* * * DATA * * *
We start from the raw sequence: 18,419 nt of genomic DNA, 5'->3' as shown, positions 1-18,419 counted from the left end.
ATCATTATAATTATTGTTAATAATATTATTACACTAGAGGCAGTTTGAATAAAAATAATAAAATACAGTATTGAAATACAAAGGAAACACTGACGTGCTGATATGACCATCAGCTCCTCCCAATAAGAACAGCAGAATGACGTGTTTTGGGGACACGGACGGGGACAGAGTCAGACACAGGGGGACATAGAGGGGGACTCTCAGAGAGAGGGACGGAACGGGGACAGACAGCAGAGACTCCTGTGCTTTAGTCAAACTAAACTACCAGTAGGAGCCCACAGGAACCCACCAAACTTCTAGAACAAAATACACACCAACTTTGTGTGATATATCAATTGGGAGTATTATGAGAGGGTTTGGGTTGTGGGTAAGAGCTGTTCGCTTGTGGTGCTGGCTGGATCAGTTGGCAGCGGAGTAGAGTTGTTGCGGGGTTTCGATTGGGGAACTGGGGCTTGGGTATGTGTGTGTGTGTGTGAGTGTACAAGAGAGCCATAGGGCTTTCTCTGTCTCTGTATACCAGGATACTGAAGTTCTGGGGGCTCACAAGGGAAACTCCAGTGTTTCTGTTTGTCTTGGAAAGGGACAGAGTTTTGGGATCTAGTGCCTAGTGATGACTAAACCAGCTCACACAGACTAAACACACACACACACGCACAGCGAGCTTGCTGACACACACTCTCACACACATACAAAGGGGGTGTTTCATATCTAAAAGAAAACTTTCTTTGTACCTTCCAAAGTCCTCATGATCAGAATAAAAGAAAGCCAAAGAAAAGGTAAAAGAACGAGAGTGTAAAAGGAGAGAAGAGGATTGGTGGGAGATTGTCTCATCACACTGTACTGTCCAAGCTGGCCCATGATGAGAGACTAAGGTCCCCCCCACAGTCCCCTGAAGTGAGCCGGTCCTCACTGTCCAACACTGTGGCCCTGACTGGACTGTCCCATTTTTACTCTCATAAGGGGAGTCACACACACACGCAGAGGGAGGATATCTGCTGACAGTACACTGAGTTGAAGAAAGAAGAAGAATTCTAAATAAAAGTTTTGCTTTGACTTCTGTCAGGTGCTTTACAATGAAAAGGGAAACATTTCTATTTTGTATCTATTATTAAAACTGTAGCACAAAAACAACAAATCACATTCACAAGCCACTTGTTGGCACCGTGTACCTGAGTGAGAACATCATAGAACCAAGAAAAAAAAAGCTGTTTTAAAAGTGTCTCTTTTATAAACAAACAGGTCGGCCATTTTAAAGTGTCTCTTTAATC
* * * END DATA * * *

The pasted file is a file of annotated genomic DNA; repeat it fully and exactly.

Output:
We start from the raw sequence: 18,419 nt of genomic DNA, 5'->3' as shown, positions 1-18,419 counted from the left end.
ATCATTATAATTATTGTTAATAATATTATTACACTAGAGGCAGTTTGAATAAAAATAATAAAATACAGTATTGAAATACAAAGGAAACACTGACGTGCTGATATGACCATCAGCTCCTCCCAATAAGAACAGCAGAATGACGTGTTTTGGGGACACGGACGGGGACAGAGTCAGACACAGGGGGACATAGAGGGGGACTCTCAGAGAGAGGGACGGAACGGGGACAGACAGCAGAGACTCCTGTGCTTTAGTCAAACTAAACTACCAGTAGGAGCCCACAGGAACCCACCAAACTTCTAGAACAAAATACACACCAACTTTGTGTGATATATCAATTGGGAGTATTATGAGAGGGTTTGGGTTGTGGGTAAGAGCTGTTCGCTTGTGGTGCTGGCTGGATCAGTTGGCAGCGGAGTAGAGTTGTTGCGGGGTTTCGATTGGGGAACTGGGGCTTGGGTATGTGTGTGTGTGTGTGAGTGTACAAGAGAGCCATAGGGCTTTCTCTGTCTCTGTATACCAGGATACTGAAGTTCTGGGGGCTCACAAGGGAAACTCCAGTGTTTCTGTTTGTCTTGGAAAGGGACAGAGTTTTGGGATCTAGTGCCTAGTGATGACTAAACCAGCTCACACAGACTAAACACACACACACACGCACAGCGAGCTTGCTGACACACACTCTCACACACATACAAAGGGGGTGTTTCATATCTAAAAGAAAACTTTCTTTGTACCTTCCAAAGTCCTCATGATCAGAATAAAAGAAAGCCAAAGAAAAGGTAAAAGAACGAGAGTGTAAAAGGAGAGAAGAGGATTGGTGGGAGATTGTCTCATCACACTGTACTGTCCAAGCTGGCCCATGATGAGAGACTAAGGTCCCCCCCACAGTCCCCTGAAGTGAGCCGGTCCTCACTGTCCAACACTGTGGCCCTGACTGGACTGTCCCATTTTTACTCTCATAAGGGGAGTCACACACACACGCAGAGGGAGGATATCTGCTGACAGTACACTGAGTTGAAGAAAGAAGAAGAATTCTAAATAAAAGTTTTGCTTTGACTTCTGTCAGGTGCTTTACAATGAAAAGGGAAACATTTCTATTTTGTATCTATTATTAAAACTGTAGCACAAAAACAACAAATCACATTCACAAGCCACTTGTTGGCACCGTGTACCTGAGTGAGAACATCATAGAACCAAGAAAAAAAAAGCTGTTTTAAAAGTGTCTCTTTTATAAACAAACAGGTCGGCCATTTTAAAGTGTCTCTTTAATC